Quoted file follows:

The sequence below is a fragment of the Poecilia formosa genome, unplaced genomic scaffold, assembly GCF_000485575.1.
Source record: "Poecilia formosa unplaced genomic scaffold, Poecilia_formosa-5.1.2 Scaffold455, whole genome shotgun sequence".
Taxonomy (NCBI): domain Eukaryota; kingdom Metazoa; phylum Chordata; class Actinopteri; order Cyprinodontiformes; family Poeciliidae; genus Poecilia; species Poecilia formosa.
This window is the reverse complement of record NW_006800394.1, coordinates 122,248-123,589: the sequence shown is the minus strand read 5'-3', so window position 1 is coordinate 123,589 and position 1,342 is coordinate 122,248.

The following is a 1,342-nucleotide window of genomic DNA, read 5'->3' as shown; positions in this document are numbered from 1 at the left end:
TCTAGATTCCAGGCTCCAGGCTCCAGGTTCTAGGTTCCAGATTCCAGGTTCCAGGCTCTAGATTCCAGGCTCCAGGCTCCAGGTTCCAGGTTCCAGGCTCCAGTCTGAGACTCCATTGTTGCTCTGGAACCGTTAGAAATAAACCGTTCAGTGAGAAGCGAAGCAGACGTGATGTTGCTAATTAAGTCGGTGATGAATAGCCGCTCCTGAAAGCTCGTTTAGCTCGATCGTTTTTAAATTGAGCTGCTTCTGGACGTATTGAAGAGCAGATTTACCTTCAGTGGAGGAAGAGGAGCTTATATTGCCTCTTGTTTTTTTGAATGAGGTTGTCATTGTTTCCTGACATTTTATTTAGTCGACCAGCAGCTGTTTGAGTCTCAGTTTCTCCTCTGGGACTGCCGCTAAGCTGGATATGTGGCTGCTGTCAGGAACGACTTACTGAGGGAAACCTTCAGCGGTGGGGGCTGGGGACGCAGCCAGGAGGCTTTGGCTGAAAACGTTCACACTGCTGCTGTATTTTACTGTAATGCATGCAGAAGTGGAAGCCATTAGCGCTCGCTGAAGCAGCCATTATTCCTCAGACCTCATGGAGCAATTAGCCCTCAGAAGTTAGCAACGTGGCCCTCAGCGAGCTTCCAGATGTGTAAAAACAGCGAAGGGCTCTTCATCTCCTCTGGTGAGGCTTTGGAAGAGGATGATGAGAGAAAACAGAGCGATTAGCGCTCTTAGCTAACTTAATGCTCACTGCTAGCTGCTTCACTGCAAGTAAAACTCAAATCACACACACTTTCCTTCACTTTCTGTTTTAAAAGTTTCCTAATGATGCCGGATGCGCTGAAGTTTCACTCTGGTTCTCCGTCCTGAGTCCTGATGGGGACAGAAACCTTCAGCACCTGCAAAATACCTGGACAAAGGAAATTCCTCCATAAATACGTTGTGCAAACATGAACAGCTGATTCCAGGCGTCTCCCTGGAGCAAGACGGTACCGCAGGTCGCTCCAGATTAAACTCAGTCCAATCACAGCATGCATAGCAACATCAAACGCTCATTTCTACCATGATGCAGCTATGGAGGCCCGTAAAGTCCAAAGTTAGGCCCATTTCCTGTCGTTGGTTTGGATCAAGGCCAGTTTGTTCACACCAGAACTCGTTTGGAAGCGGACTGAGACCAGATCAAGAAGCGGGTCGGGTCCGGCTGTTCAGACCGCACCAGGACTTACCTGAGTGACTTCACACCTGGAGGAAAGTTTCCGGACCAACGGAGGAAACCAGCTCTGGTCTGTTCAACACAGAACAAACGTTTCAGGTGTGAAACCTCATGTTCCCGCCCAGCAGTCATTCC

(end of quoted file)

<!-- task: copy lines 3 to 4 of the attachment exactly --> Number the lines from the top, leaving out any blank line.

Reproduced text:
Taxonomy (NCBI): domain Eukaryota; kingdom Metazoa; phylum Chordata; class Actinopteri; order Cyprinodontiformes; family Poeciliidae; genus Poecilia; species Poecilia formosa.
This window is the reverse complement of record NW_006800394.1, coordinates 122,248-123,589: the sequence shown is the minus strand read 5'-3', so window position 1 is coordinate 123,589 and position 1,342 is coordinate 122,248.